Please use this identifier to cite or link to this item: https://hdl.handle.net/2440/117351
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Type: Journal article
Title: Community health workers improve diabetes care in remote Australian indigenous communities: results of a pragmatic cluster randomized controlled trial
Author: McDermott, R.A.
Schmidt, B.
Preece, C.
Owens, V.
Taylor, S.
Li, M.
Esterman, A.
Citation: BMC Health Services Research, 2015; 15(1):68-1-68-8
Publisher: BioMed Central
Issue Date: 2015
ISSN: 1472-6963
1472-6963
Statement of
Responsibility: 
Robyn A McDermott, Barbara Schmidt, Cilla Preece, Vickie Owens, Sean Taylor, Ming Li and Adrian Esterman
Abstract: Background: Health outcomes for Indigenous Australians with diabetes in remote areas remain poor, including high rates of avoidable complications which could be reduced with better primary level care. We aimed to evaluate the effectiveness of a community-based health-worker led case management approach to the care of Indigenous adults with poorly controlled type 2 diabetes in primary care services in remote northern Australia. Methods: Two hundred and thirteen adults with poorly controlled diabetes (HbA1c > 8.5%) and significant comorbidities in 12 remote communities were randomly assigned by service cluster to receive chronic care co-ordination from a community-based health worker supported by a clinical outreach team, or to a waitlist control group which received usual care. Results: At baseline, mean age of participants was 47.9 years, 62.4% were female, half were Aboriginal and half identified as Torres Strait Islander, 67% had less than 12 years of education, 39% were smokers, median income was $18,200 and 47% were unemployed. Mean HbA1c was 10.7% (93 mmol/mol) and BMI 32.5. At follow-up after 18 months, HbA1c reduction was significantly greater in the intervention group (-1.0% vs -0.2%, SE (diff) = 0.2, p = 0.02). There were no significant differences between the groups for blood pressure, lipid profile, BMI or renal function. Intervention group participants were more likely to receive nutrition and dental services according to scheduled care plans. Smoking rates were unchanged. Conclusions: A culturally safe, community level health-worker led model of diabetes care for high risk patients can be effective in improving diabetes control in remote Indigenous Australian communities where there is poor access to mainstream services. This approach can be effective in other remote settings, but requires longer term evaluation to capture accrued benefits.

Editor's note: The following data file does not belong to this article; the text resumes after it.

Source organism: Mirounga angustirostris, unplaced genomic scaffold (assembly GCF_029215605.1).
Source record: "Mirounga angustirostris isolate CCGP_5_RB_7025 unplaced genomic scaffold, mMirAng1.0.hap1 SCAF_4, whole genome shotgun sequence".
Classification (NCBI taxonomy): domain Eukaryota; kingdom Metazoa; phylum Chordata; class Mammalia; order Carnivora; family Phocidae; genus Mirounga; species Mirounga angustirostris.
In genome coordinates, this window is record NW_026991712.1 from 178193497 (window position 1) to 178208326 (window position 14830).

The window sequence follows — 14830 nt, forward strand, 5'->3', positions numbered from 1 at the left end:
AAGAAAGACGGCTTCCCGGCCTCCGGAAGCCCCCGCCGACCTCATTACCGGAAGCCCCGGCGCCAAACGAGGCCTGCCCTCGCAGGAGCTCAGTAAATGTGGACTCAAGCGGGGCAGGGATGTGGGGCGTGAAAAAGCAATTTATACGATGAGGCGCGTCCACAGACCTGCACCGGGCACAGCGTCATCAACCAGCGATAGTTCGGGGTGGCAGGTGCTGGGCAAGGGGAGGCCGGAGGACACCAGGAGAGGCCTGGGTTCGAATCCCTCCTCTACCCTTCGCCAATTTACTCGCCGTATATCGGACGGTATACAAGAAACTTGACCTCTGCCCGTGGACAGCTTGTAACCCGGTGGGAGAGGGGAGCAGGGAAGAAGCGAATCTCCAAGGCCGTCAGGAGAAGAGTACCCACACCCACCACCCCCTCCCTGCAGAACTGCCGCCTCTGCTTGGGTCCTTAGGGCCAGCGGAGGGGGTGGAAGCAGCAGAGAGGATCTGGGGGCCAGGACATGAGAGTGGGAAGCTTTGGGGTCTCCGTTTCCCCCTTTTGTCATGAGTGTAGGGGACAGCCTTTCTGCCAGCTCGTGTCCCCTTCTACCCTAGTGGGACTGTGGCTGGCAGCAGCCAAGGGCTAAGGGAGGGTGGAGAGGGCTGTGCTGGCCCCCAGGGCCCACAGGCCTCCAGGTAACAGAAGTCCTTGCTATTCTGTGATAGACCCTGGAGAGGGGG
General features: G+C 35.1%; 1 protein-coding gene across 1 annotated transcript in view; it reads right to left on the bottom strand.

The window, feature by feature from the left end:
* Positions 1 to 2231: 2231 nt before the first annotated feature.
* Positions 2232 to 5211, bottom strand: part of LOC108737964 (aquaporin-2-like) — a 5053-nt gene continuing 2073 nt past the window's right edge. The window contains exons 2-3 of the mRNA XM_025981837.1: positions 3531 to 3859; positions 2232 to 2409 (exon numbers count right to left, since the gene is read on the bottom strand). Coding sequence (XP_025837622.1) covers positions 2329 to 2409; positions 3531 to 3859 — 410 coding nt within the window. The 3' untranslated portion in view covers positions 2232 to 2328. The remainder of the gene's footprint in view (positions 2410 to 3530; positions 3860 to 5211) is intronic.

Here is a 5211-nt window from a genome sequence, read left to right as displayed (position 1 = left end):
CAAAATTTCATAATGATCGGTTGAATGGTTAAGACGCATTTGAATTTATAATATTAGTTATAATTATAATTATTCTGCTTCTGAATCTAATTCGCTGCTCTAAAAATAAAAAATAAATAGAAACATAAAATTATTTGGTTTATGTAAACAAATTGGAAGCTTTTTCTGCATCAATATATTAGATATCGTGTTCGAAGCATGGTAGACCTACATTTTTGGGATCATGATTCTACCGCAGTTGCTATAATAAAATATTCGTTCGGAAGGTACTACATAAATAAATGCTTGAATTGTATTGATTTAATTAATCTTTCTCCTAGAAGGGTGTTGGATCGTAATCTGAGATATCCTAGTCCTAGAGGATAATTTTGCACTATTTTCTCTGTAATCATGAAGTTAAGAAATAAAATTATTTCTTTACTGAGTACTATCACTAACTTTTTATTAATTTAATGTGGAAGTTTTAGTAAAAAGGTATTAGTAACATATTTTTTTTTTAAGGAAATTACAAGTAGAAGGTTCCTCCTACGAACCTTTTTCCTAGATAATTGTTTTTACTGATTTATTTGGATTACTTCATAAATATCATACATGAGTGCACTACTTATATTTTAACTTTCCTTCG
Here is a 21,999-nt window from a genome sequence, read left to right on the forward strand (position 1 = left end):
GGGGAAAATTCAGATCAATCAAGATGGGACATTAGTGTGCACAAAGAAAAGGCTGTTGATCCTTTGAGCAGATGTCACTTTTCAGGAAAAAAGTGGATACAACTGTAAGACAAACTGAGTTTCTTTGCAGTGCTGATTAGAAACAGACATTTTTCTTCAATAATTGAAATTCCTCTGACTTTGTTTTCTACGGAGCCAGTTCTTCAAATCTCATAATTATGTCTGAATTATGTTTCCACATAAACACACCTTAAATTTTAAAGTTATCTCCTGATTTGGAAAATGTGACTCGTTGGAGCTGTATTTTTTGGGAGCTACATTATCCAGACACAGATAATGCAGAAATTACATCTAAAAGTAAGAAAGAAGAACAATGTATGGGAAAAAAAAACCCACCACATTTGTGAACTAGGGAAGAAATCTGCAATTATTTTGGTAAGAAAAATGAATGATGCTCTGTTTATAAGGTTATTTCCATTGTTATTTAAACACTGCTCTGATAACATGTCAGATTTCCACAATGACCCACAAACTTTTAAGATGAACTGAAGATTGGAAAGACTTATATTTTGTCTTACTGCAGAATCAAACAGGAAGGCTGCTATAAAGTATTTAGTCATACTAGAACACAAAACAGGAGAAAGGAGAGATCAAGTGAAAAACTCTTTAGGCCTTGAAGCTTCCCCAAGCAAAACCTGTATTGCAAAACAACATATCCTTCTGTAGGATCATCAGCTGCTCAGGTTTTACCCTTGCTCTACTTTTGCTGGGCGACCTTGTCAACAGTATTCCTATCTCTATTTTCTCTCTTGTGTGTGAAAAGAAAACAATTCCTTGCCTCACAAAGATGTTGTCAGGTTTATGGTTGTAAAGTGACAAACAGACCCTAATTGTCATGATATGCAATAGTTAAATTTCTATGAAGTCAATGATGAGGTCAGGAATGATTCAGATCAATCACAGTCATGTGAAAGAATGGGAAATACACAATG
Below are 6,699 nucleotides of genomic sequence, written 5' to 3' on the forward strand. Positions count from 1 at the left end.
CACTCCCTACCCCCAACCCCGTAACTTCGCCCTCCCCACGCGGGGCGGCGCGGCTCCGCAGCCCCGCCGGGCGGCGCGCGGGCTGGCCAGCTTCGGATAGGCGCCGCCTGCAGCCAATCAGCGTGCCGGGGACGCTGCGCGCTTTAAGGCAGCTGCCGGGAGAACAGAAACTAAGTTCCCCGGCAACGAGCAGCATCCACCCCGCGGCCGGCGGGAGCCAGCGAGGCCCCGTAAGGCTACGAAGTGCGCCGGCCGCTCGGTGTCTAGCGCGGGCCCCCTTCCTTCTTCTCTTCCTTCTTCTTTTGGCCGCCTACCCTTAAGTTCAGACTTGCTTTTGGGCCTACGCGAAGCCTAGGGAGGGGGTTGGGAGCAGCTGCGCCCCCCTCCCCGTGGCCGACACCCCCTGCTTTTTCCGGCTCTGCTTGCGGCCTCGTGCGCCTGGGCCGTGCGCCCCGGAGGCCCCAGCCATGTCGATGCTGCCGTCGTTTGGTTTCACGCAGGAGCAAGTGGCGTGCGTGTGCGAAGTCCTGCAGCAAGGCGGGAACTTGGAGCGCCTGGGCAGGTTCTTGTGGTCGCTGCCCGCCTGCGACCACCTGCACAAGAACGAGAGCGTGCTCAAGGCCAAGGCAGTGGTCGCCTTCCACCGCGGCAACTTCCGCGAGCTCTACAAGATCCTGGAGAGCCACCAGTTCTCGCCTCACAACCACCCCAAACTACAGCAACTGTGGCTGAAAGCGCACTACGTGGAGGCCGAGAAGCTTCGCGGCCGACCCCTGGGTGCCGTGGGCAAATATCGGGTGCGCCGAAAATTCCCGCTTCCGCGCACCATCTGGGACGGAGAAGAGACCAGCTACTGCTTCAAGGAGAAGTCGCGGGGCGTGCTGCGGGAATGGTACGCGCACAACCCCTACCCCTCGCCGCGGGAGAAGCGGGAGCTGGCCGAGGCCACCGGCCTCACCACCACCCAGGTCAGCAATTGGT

Keywords: Type 2 diabetes; Australian Aboriginal adults; primary health care, Indigenous health workers
Rights: © 2015 McDermott et al.; licensee BioMed Central. This is an Open Access article distributed under the terms of the Creative Commons Attribution License (http://creativecommons.org/licenses/by/4.0), which permits unrestricted use, distribution, and reproduction in any medium, provided the original work is properly credited. The Creative Commons Public Domain Dedication waiver (http://creativecommons.org/publicdomain/zero/1.0/) applies to the data made available in this article, unless otherwise stated.
DOI: 10.1186/s12913-015-0695-5
Grant ID: http://purl.org/au-research/grants/nhmrc/570149
Published version: http://dx.doi.org/10.1186/s12913-015-0695-5
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